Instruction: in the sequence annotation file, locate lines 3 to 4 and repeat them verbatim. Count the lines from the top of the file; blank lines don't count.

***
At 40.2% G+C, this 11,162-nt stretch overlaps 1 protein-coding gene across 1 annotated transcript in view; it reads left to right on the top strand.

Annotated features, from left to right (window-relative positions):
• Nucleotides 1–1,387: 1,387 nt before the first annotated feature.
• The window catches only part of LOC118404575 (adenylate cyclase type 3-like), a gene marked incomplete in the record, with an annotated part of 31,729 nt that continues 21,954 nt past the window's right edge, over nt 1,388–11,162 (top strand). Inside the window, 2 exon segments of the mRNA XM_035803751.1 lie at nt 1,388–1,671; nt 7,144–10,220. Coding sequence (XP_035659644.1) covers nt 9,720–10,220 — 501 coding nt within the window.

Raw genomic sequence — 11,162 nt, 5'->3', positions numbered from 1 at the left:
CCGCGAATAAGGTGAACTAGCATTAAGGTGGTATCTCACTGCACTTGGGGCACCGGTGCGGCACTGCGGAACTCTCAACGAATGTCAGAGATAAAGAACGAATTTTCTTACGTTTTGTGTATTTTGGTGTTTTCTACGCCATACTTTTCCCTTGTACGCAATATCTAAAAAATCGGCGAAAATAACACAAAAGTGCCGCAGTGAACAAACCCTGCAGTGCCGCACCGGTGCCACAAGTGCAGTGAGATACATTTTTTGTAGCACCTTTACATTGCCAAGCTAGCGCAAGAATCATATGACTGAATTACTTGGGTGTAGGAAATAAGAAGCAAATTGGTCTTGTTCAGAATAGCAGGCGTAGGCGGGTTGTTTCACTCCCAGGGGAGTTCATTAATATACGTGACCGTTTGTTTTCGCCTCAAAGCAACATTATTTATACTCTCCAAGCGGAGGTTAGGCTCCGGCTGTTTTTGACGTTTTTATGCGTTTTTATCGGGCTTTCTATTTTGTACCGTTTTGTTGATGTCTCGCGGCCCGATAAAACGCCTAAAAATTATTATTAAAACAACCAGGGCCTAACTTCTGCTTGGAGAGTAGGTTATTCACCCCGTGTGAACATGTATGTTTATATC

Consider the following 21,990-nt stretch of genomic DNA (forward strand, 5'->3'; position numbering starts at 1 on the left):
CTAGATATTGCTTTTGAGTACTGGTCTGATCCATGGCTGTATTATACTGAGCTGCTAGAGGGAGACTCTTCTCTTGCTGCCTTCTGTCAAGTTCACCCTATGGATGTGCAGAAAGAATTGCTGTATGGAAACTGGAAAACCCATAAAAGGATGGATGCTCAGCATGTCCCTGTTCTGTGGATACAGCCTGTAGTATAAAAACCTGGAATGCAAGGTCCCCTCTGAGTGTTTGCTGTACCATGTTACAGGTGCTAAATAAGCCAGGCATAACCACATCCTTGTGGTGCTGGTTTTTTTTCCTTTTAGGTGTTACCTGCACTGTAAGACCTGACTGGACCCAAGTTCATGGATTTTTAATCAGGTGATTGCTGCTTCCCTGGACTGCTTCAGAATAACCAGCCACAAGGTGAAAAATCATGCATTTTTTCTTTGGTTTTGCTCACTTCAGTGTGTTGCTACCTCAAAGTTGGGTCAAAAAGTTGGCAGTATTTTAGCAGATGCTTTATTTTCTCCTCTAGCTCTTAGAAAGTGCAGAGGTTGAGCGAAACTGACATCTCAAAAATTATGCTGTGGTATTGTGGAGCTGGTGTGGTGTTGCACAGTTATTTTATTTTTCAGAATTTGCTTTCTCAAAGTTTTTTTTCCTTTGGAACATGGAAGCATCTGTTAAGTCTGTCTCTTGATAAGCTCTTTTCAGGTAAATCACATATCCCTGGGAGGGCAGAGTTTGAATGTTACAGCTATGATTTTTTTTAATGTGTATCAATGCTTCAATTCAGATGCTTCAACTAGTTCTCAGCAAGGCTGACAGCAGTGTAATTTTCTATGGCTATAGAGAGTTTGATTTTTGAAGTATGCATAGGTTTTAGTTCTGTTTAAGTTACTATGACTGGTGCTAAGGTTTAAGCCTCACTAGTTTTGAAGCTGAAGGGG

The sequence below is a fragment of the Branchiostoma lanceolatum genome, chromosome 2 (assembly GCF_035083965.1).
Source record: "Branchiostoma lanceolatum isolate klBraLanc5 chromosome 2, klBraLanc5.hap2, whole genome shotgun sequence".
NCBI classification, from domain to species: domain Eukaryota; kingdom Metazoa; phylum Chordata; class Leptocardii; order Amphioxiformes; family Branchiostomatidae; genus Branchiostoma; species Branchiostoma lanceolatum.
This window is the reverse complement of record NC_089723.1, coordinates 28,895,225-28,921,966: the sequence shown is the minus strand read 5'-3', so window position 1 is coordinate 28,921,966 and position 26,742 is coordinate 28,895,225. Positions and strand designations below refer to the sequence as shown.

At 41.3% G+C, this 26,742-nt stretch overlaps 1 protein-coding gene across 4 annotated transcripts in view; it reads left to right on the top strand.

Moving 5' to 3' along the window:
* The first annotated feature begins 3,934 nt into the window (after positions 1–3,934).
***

• Nucleotides 1–1,387: 1,387 nt before the first annotated feature.
• The window catches only part of LOC118404575 (adenylate cyclase type 3-like), a gene marked incomplete in the record, with an annotated part of 31,729 nt that continues 21,954 nt past the window's right edge, over nt 1,388–11,162 (top strand). Inside the window, 2 exon segments of the mRNA XM_035803751.1 lie at nt 1,388–1,671; nt 7,144–10,220. Coding sequence (XP_035659644.1) covers nt 9,720–10,220 — 501 coding nt within the window.